When we encounter obstacles in our daily lives, it’s difficult to determine how and when to overcome them and move on. It’s easy to tell someone to stop thinking about things and get over it, but, like most things in life, doing is much more complicated than saying. If you’re looking to stop focusing on the obstacles and move on in life, here are a few tips to get you started in the right direction.
There’s that which we can change and that which we can’t, and the majority of life’s obstacles are strictly in our heads. The first step to removing obstacles is accepting what’s happened, who you are, and where you’re at. You can’t change any of the external factors, but you can accept them and decide how you want to interact with them to change your scenario. When imagining the change you could have in your life, it’s important to focus on what you have and not on what you don’t have.
Everyone thinks their problems are worse than anyone else’s; if that were true, we’d be racing toward an inevitable doom as a human race. It doesn’t matter how many people are involved or what’s at stake – those factors are clouding the real issue, and considering them only holds you back. Regardless of how big the obstacles are, they need to be overcome one way or another, so stop psyching yourself out. If you don’t believe in yourself, nobody else will.
Yoga is one of my favorite ways to free my mind from unhealthy thought patterns. Ally Ford, an Ashtangi and one of my first instructors, helped guide me through the process of resetting my brain to remove the obstacles in my life. I reached out to Ally to discuss this piece, and she offered a great gem about how yoga helps us remove obstacles.
“Rather than be blinded by the smoke of the roaring flames,” says Ally. “This practice helps us maintain a certain inner peace and groundedness, have better discernment, and make better choices for how to respond accurately.”
Through yoga and meditation, you learn to stop attaching your self-value to your achievements. Ally always reminded me during our practices that if I fail, I’m still me; my identity doesn’t hinge on success, and I’ll still be experiencing life one way or another. It’s better to walk with your head high than to advertise your every scar to the world. Remember that every winner loses, but not every loser wins.
Once you’ve removed the mental blocks and look at the world with a fresh perspective, you’ll find you’re more productive. Now instead of looking at your computer as a way to escape reality, you can view at it as a way to move toward a better one. You’re connected to the internet; stop viewing it as a consumer, and start viewing it as an entrepreneur. It’s the key to moving on, regardless of your physical circumstances (assuming you have the internet, otherwise how are you reading this?).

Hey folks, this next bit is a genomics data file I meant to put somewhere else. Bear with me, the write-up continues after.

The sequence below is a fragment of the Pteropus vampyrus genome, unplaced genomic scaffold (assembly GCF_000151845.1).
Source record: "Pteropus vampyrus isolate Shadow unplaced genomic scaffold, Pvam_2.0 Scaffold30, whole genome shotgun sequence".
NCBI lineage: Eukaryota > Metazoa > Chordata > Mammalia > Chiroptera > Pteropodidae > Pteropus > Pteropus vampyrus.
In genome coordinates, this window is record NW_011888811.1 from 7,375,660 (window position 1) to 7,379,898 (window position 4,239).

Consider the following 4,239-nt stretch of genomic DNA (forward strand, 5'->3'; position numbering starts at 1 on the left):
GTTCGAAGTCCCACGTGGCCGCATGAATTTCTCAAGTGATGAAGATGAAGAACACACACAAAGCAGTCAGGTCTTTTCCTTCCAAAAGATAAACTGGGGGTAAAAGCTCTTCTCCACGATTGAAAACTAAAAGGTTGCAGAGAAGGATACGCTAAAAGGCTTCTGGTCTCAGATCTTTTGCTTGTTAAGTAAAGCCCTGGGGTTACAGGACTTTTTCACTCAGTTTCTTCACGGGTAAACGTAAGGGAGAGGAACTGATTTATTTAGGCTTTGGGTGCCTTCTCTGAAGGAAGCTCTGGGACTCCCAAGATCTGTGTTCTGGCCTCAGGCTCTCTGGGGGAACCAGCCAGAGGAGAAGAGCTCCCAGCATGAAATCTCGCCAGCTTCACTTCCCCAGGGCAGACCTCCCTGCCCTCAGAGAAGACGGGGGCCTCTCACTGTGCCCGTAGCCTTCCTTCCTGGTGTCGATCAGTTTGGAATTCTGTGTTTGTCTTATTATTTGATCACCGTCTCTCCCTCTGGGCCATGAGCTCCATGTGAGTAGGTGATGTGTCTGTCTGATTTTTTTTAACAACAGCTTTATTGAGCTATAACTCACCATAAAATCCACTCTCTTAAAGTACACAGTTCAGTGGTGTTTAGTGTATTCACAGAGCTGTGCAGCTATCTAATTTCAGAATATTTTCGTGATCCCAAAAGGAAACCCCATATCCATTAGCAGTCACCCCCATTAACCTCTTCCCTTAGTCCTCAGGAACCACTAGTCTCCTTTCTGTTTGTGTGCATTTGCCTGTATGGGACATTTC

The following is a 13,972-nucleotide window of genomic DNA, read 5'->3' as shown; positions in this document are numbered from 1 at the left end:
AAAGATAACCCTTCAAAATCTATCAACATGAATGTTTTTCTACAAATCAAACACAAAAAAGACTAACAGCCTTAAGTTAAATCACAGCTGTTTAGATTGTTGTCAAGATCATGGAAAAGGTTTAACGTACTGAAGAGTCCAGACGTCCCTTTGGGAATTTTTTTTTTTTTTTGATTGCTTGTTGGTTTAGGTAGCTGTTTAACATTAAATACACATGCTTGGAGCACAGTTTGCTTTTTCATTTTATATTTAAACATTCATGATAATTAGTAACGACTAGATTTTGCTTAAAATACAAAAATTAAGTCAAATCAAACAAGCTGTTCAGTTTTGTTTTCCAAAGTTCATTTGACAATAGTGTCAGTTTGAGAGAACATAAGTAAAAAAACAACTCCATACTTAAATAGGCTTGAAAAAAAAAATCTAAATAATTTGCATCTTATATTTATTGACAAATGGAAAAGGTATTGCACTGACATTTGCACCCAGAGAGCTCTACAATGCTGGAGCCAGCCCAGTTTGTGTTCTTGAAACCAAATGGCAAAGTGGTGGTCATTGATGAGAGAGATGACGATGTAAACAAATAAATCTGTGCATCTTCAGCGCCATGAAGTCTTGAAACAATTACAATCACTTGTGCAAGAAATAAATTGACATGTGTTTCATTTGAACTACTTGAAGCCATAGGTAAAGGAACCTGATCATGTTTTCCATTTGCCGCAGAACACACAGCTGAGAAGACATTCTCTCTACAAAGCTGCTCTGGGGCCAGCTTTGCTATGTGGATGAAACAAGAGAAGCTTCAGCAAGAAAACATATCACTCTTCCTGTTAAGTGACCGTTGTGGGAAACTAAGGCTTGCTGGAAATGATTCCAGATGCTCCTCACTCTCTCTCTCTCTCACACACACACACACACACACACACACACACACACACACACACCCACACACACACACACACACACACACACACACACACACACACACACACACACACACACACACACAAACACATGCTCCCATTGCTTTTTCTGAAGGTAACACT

Stop fearing the future, because time moves on whether you’re ready or not. If it’s going to happen anyway, you may as well start controlling the way you experience it. Look at it this way: when you’re on your deathbed, would you rather look back on your life and regret all the things you didn’t do, or would you rather look back with a smile about all the things you did? It doesn’t matter who else is watching – do it for yourself.
Bravery has nothing to do with a lack of fear. Anyone can act when there’s no consequence; it takes true bravery to participate against all odds. People may not agree with your choices, but they will eventually, so long as you’re working at it. Dedicating your life to a purpose is the only way you’ll ever find this strength, because if you’re only working for yourself, you’ll be too afraid to take a chance.
Many times, the obstacles in our present are thoughts about past events. It’s ok to take time to deal with your own problems, but you don’t have to wear them on your sleeve at all times. You don’t need to walk around surly all the time simply because you have problems – it’s simply not necessary that everyone view you as “tough” just because you’ve had tough times.
Guess what? I’ve had some really tough times in my life, and have experienced and survived some truly horrible things. Even with those experiences under my belt, I make an effort to smile when I interact with other people. Just because I had a bad day is no reason to drag everyone else’s down.
Practice makes perfect – even if you can’t see the progress you’re making, it’s happening. You’re improving every time you try, and one day you’ll wake up and realize you’re a stronger and better person. Kino offers these tips on reframing your obstacles and working on them through a daily practice.
“Within the context of yoga, I’ve experienced almost every difficult emotional reaction that I carry within myself. Since these have arisen during the laboratory of my yoga practice, when they arise in ‘real’ life I’ve practiced a more conscious response and am better able to deal with those challenging situations.”
Imagine yourself as a winner, and you’ll become that winner. Don’t worry about what other people think about you daydreaming; those people aren’t going anywhere you want to be. It doesn’t matter who you are in your imagination, because at the end of the day, it makes you feel better and doesn’t affect anyone else in the real world. Remember – it’s all in your head.
Every path has bumpy roads, and every sky has dark times. It’s ok; just keep your head up, pick yourself back up, and keep going. At the end of the day, you’re the one in charge of your life, and you’re the only one who will ever experience it. It’s also the only life you’ll ever experience, and we don’t get a second chance or any re-dos. Don’t give up – be a winner.
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